A Selective Endoscopic Discectomy (SED) is a minimally invasive procedure used to treat leg and back pain attributed to disc problems. This surgery is a good option for patients who have chronic back pain but wish to avoid an open-back spinal surgery.
An important feature of this surgery is that it is done with an endoscope through a keyhole incision. An endoscope is a flexible tube with a camera attached at the end, which gives your surgeon an unobstructed view of the damaged discs. This technique is beneficial as it does not require any muscles or tissues to be cut in order to obtain access to the spine. In addition, this method allows for a much smaller incision, minimal blood loss, faster recovery, and much less post-operative pain.
If you have been diagnosed with disc bulge, a herniated disc, or degenerative disc disease, and have been suffering from pain in your lower back, along with numbness, discomfort and tingling in your legs, then your doctor may recommend a Selective Endoscopic Discectomy. The objective of this surgery is to decompress (relieve pressure on) the nerves so you can get back to enjoying a comfortable life.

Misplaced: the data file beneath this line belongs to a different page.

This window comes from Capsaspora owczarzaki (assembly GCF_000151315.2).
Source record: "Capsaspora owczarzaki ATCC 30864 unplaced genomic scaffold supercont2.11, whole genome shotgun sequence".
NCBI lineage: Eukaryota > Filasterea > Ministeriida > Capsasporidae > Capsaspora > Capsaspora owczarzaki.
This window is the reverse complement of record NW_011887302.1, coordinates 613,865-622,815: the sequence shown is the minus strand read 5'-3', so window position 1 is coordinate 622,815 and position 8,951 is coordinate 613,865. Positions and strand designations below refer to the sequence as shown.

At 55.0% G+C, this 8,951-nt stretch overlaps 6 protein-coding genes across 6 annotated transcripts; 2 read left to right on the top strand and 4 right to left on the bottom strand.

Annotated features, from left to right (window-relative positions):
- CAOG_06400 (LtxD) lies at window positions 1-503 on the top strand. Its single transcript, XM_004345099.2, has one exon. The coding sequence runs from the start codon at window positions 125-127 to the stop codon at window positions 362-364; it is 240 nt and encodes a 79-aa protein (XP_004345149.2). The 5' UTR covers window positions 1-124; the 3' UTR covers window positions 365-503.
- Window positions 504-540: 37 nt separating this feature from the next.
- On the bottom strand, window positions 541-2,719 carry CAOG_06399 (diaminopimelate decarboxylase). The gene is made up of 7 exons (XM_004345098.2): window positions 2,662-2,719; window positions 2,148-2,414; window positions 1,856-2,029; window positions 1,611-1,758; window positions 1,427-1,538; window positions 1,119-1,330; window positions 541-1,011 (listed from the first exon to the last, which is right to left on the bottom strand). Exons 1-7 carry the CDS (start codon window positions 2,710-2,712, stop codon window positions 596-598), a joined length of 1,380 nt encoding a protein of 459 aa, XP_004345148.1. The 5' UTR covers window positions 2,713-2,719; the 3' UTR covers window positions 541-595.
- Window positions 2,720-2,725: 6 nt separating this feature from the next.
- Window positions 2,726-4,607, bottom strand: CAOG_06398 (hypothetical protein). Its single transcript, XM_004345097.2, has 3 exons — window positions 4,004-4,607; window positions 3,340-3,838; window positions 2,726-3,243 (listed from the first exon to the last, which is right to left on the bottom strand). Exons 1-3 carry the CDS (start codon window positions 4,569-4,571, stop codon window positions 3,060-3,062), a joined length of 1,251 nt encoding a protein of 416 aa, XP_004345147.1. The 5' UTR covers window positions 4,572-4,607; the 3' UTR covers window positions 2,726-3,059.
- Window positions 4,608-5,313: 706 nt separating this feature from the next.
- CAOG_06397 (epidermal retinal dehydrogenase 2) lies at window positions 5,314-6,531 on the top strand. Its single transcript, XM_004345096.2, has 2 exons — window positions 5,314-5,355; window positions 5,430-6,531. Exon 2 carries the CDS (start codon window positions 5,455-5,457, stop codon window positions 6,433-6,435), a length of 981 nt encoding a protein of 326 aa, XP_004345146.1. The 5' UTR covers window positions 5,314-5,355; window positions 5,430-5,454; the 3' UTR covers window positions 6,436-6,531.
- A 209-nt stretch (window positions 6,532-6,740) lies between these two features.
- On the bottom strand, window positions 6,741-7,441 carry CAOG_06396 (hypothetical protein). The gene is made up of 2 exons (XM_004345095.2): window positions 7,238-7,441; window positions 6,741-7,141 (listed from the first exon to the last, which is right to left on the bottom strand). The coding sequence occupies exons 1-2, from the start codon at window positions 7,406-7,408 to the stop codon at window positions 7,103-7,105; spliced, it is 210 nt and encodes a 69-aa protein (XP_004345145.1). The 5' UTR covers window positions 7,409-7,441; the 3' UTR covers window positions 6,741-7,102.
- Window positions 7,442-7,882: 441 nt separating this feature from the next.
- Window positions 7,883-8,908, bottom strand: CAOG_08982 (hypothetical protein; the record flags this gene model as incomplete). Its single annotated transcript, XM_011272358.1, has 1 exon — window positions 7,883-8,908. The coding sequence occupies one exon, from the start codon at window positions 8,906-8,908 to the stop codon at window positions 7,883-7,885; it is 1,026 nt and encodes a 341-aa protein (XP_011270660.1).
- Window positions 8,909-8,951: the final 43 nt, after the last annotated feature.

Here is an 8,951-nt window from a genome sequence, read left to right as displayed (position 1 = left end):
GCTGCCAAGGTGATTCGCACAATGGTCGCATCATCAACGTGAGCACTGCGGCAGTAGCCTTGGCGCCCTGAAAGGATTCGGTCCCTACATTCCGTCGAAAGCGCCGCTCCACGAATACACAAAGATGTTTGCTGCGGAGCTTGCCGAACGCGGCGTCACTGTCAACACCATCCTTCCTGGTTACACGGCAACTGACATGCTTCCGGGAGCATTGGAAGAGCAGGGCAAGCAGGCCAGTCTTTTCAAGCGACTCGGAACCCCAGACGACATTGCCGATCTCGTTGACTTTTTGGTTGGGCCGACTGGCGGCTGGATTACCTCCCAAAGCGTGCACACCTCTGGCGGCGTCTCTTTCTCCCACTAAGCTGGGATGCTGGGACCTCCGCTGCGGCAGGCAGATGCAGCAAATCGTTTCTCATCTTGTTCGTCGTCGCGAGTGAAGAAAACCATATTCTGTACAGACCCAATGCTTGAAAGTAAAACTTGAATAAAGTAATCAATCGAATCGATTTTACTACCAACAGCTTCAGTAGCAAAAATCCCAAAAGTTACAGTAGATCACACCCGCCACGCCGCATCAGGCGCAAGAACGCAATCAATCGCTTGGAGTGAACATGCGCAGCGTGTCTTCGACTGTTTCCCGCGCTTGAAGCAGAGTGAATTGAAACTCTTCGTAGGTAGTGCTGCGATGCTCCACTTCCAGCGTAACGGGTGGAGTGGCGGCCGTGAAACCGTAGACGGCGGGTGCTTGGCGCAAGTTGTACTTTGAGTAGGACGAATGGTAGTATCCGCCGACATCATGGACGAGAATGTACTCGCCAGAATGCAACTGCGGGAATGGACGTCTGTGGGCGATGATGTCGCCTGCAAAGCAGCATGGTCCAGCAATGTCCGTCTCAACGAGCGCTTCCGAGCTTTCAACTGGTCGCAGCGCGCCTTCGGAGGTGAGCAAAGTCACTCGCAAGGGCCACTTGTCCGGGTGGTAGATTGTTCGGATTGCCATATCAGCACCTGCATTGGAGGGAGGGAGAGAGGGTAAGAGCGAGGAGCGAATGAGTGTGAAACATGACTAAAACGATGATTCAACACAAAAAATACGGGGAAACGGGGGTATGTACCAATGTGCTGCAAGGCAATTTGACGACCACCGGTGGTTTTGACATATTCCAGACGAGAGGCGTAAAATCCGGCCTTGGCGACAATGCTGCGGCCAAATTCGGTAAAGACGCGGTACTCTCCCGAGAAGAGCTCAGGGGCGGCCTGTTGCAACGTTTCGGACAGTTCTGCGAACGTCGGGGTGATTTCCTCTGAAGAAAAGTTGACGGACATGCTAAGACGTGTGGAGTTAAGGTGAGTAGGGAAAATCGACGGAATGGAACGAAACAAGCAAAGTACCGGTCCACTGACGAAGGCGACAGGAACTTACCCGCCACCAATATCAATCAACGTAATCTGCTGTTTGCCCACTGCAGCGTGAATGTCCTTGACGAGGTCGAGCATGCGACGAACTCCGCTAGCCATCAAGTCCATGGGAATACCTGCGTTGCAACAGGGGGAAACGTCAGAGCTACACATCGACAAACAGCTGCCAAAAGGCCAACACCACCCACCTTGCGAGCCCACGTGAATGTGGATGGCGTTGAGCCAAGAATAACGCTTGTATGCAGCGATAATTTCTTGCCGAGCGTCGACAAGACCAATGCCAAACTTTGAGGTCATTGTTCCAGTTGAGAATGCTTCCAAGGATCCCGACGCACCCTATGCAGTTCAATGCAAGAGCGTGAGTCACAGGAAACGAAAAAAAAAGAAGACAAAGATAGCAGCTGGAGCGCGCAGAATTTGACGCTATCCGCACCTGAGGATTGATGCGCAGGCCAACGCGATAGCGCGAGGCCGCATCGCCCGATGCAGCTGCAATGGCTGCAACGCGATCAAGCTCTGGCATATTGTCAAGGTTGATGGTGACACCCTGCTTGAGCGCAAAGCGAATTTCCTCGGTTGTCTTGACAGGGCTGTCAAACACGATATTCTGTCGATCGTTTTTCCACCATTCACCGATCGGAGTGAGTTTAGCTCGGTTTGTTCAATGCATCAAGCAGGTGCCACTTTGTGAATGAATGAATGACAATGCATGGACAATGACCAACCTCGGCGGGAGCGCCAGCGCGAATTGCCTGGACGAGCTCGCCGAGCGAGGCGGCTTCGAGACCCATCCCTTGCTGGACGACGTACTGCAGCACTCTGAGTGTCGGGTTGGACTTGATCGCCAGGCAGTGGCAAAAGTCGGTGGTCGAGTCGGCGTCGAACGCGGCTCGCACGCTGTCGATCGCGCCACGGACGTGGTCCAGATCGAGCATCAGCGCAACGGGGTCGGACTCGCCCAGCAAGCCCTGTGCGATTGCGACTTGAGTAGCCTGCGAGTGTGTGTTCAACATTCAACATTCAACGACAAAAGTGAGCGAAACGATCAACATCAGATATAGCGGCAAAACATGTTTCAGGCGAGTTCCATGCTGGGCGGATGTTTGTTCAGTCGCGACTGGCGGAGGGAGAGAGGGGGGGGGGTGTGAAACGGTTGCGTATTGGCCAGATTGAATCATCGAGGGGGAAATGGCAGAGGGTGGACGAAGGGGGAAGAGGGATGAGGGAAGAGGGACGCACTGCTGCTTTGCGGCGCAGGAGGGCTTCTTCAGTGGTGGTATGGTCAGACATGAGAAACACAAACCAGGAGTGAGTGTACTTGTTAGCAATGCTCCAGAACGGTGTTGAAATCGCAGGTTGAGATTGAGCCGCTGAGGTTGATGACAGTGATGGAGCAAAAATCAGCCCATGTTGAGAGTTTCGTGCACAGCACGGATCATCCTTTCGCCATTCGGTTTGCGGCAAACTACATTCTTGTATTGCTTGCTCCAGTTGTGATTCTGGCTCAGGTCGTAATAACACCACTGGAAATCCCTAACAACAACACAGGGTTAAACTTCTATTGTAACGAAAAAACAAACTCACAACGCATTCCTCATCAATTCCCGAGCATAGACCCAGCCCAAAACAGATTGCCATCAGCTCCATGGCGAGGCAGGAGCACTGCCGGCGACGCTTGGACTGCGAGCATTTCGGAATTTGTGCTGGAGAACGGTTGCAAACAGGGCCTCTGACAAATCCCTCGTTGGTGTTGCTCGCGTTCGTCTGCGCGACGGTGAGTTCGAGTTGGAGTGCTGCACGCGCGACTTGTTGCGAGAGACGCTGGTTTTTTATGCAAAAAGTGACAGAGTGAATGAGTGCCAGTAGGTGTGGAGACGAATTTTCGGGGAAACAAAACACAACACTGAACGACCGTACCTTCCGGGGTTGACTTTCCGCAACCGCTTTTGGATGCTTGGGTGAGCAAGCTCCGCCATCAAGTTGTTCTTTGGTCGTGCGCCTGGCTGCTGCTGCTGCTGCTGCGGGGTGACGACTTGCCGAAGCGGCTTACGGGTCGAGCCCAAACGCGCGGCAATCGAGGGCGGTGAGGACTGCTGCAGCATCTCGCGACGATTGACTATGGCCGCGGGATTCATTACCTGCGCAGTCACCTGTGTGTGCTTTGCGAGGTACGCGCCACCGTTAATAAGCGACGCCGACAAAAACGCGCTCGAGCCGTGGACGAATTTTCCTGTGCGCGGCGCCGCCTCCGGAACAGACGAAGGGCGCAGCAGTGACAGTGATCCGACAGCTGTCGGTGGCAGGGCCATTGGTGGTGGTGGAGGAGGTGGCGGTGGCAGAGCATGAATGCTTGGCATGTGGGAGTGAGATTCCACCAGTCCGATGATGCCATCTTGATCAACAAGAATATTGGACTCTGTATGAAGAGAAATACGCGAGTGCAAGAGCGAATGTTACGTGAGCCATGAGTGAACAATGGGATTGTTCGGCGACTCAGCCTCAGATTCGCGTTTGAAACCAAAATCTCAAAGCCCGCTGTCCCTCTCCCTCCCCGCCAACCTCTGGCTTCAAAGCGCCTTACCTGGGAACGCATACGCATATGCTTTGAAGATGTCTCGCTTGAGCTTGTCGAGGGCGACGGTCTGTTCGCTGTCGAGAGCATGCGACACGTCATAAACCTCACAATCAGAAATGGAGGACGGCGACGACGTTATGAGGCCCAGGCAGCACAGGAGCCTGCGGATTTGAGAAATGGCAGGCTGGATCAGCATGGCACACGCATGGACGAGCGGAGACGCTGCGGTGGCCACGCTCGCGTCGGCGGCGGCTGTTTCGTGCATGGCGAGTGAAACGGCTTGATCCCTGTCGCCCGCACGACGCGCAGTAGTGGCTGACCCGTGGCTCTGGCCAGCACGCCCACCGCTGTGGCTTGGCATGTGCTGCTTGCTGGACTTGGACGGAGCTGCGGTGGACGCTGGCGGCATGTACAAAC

During a Selective Endoscopic Discectomy the patient is awake, but given a local anesthetic to numb the area. Your surgeon will use an endoscope and laser to remove and shrink the necessary discs, which relieves pressure on the nerves. The number of discs removed will vary, but will only include the damaged portions. It is a relatively short procedure, typically lasting about 45 minutes per disc.
After the procedure, patients are able to go home the same day, as there are no hospitalization requirements. You can treat any post-op pain and swelling with ice and pain medications, and you will most likely be able to return to work in about a week.
Currently, Selective Endoscopic Discectomies have very positive outcome statistics, with 86-92% of patients reporting their back and leg pain decreased. This surgery is so successful for various reasons, including that no deep tissues are cut and the part of the disc that is pressing on the nerve is completely removed.
You will need to follow up with your doctor anywhere between a few days to a week after the surgery to ensure you and your spine are healing correctly.
Not every patient with disc problems requires spine surgery. The spine care specialists at the Florida Spine Institute may recommend non-operative treatment to relieve your symptoms. Schedule your appointment today and we’ll discuss the pros and cons of each method of treatment.